Anyone at this year's CES would have seen the connected device manufacturers promoting "Ultra HD" or "4K" TV. This next-generation TV provides picture quality many times better than HD (or BluRay) devices can produce today - 3840 * 2160, (approx. 8.3 megapixels per frame) vs. HD's 1920 * 1080 (approx. 2.1 megapixels per frame). On the surface, it seems like a breakthrough and early adopters will undoubtedly covet this new screen, but will they be impressed enough to make a purchase?
LG Electronic's CEO Havis Kwon said "2013 is an important year because for LG, it marks the beginning of a newTV era. With game-changing products such as the OLED TV and Ultra HD TV, we are in a strong position strategically to lead the industry. Delivery of our Ultra HD TV well before the competition and the imminent release of our OLED TV in the first quarter of 2013 will give us a head start in a market where speed is a critical component of success." So seems at least LG is betting big on it. Rumour was that after 5 months LG had sold only 300 of its early models!
Predictably, there are potential stumbling blocks. The 4K TV is expensive. The first screens will hit the market in the middle of the year and Sony is taking pre-orders for its 86" model at US$25,000. Samsung's 85" is rumored around $37,000 and LG's 84" at 24,000. The price is on the high side, but many early adopters, who are keen for the latest gadgets, will open their wallets. With each new generation TV screen, the time taken for price commoditization gets shorter and shorter, so it's likely that more mainstream, attainable consumer pricing will be available in a year or so.
The major stumbling block for this new gadget is lack of content. Broadcasters currently do not broadcast in 4K. Their current best is 1080i, which is not as good as 1080p or BluRay. Sony's offering comes with ten 4K movies pre-loaded and Samsung is promoting an engine to improve 1080i/p but not to the full 4K quality, although the Samsung CES demo looked stunning.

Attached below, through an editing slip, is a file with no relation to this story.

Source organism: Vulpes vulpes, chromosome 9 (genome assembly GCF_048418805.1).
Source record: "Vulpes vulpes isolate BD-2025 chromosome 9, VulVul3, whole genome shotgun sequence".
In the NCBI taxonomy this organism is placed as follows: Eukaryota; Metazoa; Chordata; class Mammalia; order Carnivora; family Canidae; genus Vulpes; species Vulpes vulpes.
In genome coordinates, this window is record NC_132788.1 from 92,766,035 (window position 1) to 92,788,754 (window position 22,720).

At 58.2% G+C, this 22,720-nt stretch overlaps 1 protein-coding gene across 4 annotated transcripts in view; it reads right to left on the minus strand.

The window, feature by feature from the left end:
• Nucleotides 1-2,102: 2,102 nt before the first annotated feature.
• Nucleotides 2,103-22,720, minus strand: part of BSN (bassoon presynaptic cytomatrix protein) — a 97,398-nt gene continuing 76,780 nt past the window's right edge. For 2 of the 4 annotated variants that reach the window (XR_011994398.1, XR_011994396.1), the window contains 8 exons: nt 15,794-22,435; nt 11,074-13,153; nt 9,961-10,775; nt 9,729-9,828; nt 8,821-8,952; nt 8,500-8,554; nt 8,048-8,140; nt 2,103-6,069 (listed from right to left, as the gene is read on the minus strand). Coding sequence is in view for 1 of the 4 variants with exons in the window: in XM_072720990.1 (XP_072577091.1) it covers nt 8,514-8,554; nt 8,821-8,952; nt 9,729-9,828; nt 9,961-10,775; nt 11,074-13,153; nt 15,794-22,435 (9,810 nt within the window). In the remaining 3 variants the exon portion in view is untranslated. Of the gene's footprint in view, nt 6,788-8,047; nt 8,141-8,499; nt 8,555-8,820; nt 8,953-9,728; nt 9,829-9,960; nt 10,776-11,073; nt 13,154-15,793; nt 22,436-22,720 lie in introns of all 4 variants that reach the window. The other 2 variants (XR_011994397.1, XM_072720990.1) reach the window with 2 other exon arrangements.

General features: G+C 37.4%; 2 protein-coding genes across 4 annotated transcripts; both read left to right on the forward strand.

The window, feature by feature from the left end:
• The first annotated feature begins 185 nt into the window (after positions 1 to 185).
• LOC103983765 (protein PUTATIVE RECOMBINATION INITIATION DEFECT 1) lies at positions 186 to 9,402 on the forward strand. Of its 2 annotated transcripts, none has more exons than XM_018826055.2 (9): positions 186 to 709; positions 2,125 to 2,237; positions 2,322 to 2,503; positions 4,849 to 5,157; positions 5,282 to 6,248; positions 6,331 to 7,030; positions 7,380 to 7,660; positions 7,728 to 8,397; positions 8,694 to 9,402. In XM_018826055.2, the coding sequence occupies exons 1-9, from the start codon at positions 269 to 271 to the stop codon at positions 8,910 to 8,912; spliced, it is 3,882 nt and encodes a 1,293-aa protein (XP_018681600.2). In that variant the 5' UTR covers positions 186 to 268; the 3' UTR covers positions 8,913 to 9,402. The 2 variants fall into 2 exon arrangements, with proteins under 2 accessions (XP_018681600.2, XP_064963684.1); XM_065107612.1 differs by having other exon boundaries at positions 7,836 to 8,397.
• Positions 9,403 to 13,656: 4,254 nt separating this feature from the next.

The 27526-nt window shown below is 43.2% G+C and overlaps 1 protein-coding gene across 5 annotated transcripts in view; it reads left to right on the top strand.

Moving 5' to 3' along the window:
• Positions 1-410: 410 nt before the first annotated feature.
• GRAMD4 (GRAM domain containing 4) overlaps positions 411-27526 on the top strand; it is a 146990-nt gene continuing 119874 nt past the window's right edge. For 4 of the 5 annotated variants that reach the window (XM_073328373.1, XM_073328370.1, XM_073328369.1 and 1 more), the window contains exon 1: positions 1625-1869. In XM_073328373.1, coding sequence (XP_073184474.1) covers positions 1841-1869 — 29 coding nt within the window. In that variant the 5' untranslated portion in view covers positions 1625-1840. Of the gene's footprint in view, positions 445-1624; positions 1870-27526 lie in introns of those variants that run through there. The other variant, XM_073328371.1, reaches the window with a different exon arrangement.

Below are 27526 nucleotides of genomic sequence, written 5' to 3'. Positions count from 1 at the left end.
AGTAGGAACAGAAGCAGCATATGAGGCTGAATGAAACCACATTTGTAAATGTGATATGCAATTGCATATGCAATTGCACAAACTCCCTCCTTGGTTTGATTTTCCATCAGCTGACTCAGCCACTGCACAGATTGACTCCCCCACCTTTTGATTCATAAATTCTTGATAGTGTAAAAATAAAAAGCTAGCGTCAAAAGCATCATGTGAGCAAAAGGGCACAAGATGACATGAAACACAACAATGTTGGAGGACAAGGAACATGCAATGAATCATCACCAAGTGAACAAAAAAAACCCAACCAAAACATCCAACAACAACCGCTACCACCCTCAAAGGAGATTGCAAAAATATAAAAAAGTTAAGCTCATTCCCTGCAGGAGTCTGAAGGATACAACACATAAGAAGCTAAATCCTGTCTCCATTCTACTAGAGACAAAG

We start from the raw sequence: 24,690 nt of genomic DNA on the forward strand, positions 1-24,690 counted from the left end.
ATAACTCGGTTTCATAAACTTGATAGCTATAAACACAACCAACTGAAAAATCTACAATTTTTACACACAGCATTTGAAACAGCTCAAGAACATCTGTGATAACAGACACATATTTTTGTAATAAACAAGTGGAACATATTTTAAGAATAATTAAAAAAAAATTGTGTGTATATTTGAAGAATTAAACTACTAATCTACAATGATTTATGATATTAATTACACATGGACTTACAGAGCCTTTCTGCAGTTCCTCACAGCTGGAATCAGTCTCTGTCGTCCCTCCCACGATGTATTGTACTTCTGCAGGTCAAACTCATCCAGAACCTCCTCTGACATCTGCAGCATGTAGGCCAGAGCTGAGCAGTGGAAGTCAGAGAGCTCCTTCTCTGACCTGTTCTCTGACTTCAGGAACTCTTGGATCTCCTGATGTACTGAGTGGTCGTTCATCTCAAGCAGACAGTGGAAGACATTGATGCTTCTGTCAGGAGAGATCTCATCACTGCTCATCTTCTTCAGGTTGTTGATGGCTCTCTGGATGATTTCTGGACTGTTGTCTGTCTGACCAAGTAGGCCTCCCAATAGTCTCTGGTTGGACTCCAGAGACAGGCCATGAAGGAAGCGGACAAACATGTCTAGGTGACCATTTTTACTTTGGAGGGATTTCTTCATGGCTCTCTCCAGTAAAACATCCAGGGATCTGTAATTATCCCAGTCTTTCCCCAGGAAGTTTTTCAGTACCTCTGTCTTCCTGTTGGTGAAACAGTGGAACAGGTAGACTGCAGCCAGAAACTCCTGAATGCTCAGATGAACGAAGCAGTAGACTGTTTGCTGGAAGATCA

So the manufacturers are planning streaming and download business models
to generate revenue and drive adoption by providing plenty of content.
However current BluRay movies are 8GB and data from Apple
suggests download times of 1-6 hours (4GB), so 40GB would take 10 times
as long or 10-60 hours. This means the current consumer experience would
switch from: rent a movie online, wait for pizza to arrive, movie is
ready to watch to: rent a movie, wait 2 or 3 days and then it might be
ready to watch. In the age of instant gratification and the Gen Y "I
want it now" era, this is hardly a model likely to impress.
Advancements in CODECs (H265 is just around the corner) will help but not solve the problem and it's the sheer file size that kills the download or streaming experience. We at Akamai are also working hard to introduce the next generation of download and streaming technologies to massively improve performance.
So while there are challenges, the sheer picture quality and solvable content problems will lead to us all having a super large screen in our lounge rooms in the near future and offering a first mover advantage to those bold enough to address the issues.
POLL: Will you spend $25,000 on a Ultra HD TV?
Yours, monetizing your online media,
David Habben, Akamai's Chief Media Strategist for APJ